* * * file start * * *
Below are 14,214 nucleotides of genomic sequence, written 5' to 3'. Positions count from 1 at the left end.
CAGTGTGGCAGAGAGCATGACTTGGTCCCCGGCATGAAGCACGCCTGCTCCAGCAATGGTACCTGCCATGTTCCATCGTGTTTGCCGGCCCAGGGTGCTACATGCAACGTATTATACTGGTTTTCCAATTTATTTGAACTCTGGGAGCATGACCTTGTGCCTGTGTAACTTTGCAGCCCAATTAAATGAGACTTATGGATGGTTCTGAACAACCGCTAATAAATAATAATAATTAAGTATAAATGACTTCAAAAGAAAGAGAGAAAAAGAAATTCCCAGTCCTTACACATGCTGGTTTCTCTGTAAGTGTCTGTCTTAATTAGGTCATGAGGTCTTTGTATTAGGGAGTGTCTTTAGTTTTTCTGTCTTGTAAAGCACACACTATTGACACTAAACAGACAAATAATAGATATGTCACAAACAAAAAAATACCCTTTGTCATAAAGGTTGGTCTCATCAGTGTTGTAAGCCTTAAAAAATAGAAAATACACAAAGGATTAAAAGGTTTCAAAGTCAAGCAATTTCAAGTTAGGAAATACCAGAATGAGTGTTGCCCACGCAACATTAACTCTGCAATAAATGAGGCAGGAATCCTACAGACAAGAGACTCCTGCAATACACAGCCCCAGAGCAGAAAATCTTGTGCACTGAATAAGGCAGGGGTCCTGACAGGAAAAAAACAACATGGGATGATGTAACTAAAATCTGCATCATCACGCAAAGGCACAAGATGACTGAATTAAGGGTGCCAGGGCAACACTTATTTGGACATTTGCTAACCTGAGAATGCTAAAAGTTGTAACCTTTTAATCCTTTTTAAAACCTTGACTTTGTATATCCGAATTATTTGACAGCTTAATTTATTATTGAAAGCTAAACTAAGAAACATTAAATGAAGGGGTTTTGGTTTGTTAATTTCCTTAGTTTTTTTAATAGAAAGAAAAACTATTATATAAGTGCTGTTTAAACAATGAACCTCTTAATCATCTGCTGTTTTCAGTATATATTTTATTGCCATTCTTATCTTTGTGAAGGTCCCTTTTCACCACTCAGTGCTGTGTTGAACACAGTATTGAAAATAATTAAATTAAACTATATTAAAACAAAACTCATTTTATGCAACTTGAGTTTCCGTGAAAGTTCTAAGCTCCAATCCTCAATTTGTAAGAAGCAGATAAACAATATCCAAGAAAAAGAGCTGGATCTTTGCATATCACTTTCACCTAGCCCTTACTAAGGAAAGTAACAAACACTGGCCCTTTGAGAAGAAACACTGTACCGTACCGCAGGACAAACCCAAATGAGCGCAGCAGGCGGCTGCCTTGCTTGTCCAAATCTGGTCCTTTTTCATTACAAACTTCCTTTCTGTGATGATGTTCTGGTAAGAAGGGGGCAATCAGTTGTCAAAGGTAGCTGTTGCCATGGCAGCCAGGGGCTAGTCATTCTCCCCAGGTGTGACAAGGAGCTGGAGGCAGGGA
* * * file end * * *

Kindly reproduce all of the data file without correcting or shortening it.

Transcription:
Below are 14,214 nucleotides of genomic sequence, written 5' to 3'. Positions count from 1 at the left end.
CAGTGTGGCAGAGAGCATGACTTGGTCCCCGGCATGAAGCACGCCTGCTCCAGCAATGGTACCTGCCATGTTCCATCGTGTTTGCCGGCCCAGGGTGCTACATGCAACGTATTATACTGGTTTTCCAATTTATTTGAACTCTGGGAGCATGACCTTGTGCCTGTGTAACTTTGCAGCCCAATTAAATGAGACTTATGGATGGTTCTGAACAACCGCTAATAAATAATAATAATTAAGTATAAATGACTTCAAAAGAAAGAGAGAAAAAGAAATTCCCAGTCCTTACACATGCTGGTTTCTCTGTAAGTGTCTGTCTTAATTAGGTCATGAGGTCTTTGTATTAGGGAGTGTCTTTAGTTTTTCTGTCTTGTAAAGCACACACTATTGACACTAAACAGACAAATAATAGATATGTCACAAACAAAAAAATACCCTTTGTCATAAAGGTTGGTCTCATCAGTGTTGTAAGCCTTAAAAAATAGAAAATACACAAAGGATTAAAAGGTTTCAAAGTCAAGCAATTTCAAGTTAGGAAATACCAGAATGAGTGTTGCCCACGCAACATTAACTCTGCAATAAATGAGGCAGGAATCCTACAGACAAGAGACTCCTGCAATACACAGCCCCAGAGCAGAAAATCTTGTGCACTGAATAAGGCAGGGGTCCTGACAGGAAAAAAACAACATGGGATGATGTAACTAAAATCTGCATCATCACGCAAAGGCACAAGATGACTGAATTAAGGGTGCCAGGGCAACACTTATTTGGACATTTGCTAACCTGAGAATGCTAAAAGTTGTAACCTTTTAATCCTTTTTAAAACCTTGACTTTGTATATCCGAATTATTTGACAGCTTAATTTATTATTGAAAGCTAAACTAAGAAACATTAAATGAAGGGGTTTTGGTTTGTTAATTTCCTTAGTTTTTTTAATAGAAAGAAAAACTATTATATAAGTGCTGTTTAAACAATGAACCTCTTAATCATCTGCTGTTTTCAGTATATATTTTATTGCCATTCTTATCTTTGTGAAGGTCCCTTTTCACCACTCAGTGCTGTGTTGAACACAGTATTGAAAATAATTAAATTAAACTATATTAAAACAAAACTCATTTTATGCAACTTGAGTTTCCGTGAAAGTTCTAAGCTCCAATCCTCAATTTGTAAGAAGCAGATAAACAATATCCAAGAAAAAGAGCTGGATCTTTGCATATCACTTTCACCTAGCCCTTACTAAGGAAAGTAACAAACACTGGCCCTTTGAGAAGAAACACTGTACCGTACCGCAGGACAAACCCAAATGAGCGCAGCAGGCGGCTGCCTTGCTTGTCCAAATCTGGTCCTTTTTCATTACAAACTTCCTTTCTGTGATGATGTTCTGGTAAGAAGGGGGCAATCAGTTGTCAAAGGTAGCTGTTGCCATGGCAGCCAGGGGCTAGTCATTCTCCCCAGGTGTGACAAGGAGCTGGAGGCAGGGA